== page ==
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[whitespace] Who Dropped the Biznomb?

By Mike Connor

IT'S MY DUTY to report to you the naked truth about current events: Beating George Bush to the punch, three local hip-hop acts dropped the biznomb Sunday night at the Lost & Found Generation's Independent Hip-Hop Showcase at the 418 Project. Dubya, I know you read this column weekly, so listen up. Step aside and leave the bomb-dropping to Genelec & Memphis Reigns, the Moonies, and MC Sayre, because unlike your sorry misspoken ass, these kids can drop rhymes with more precision than your "smart" bombs out causing collateral damage. And now, fuck off Dubya metaphor, because I need to talk seriously about the debut album from Genelec & Memphis Reigns. It's called Scorpion Circles, and it is positively freaking phenomenal. They rock every single track to the fullest with dark and heavy beats, mystical and meditative soundscapes, and unapologetically cerebral flow. But G&MR are all heart, a fact that comes across on their record, and even more so when they're playing live. Feeding off the energy from his partner and the crowd, Genelec sometimes got so worked up that he distorted his vocals yelling into the mic, but all I can say is let the levels be adjusted, Mr. Sound Man, because it's criminal to actually try to contain energy like that.

The Moonies crowded onto the stage and had a bit of a rocky start, but proceeded to rock the mics (sometimes five at once) like ... well, the temptation here is to pigeonhole them as old-school white-boy comedy hip-hop, but even though they're clearly having a good time fucking around onstage, it's impossible to deny they've got skills, too. The fact that four MCs don't end up sounding like a jumbled mess is proof enough, but then they go kicking rhymes a cappella and throwing down sharp, thoughtful and consistently witty lyrics that you might not expect, given their five-man-party sensibilities. They've got a series of side projects they're putting out called the Chump Change Collection, which are basically full-length limited-edition records that are worth much more than the few bucks they're charging for them. Ask for them at Streetlight.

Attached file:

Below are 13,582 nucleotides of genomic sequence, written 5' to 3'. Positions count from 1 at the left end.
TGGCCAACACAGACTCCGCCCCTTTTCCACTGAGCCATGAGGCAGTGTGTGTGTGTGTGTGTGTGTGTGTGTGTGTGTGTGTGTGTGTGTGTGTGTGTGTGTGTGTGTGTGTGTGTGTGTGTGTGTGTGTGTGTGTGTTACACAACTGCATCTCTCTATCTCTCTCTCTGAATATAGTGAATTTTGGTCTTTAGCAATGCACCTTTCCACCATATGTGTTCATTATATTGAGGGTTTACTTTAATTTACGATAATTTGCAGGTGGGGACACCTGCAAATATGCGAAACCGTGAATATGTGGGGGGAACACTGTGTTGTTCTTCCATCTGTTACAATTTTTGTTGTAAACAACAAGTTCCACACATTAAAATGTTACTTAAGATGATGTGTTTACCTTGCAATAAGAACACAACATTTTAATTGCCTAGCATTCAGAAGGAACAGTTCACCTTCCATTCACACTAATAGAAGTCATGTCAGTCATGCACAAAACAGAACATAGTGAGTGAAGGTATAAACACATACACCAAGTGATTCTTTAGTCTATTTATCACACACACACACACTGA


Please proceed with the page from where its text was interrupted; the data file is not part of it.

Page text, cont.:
Closing out the evening was local heavyweight MC Sayre, a solid and aggressive MC who ought to blow up sometime soon, provided that the world doesn't blow up first. His set was cut obscenely short by the SCPD, doing their part to shut down amplified music by midnight. Ah, Santa Cruz ... you take the good with the bad here, but after going to shows in S.F. and L.A. this weekend, I went into mild shock while driving home at a mere 12:05am, especially when the show was live. But Sayre ripped through those last 25 minutes with an intensity that was probably in part fueled by the time constraint, so it gave his set an extra kick, like he was an Iron Chef busting out gourmet rhymes in a race against the clock. Sayre's and Samix' EP One Side Away is unbelievably tight, and Sayre's vocal and lyrical styles are developing into something massive and intimidating. OSA is also available at Streetlight.

Raiders of the Lost Art

"Estradasphere belongs in a museum!" shouts Doctor Jones, in midlunge for their latest album It's Understood as it slides across the deck of a ship embroiled in the midst of a fierce Atlantic storm. Is it just me, or does Estradasphere have a knack for stealing all the gems from humanity's sonic heritage? From classical Middle Eastern romps to '50s pop doo-wop and '70s porn to silent-movie chase scenes melting into irish jigs and back again to classical waltzes, it's hard to imagine a more inventive group of supervillains. And then they go and break into breakbeat beat-boxing and Whoolilicious vocal eclectica. What's next, a virtuoso toenail-clipping extravaganza? If anyone can make it work, Estradasphere can. It should also be noted that Estradasphere are still unstoppable even when playing acoustic and without a drummer like they did last Thursday at Moe's.

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From the September 18-25, 2002 issue of Metro Santa Cruz.

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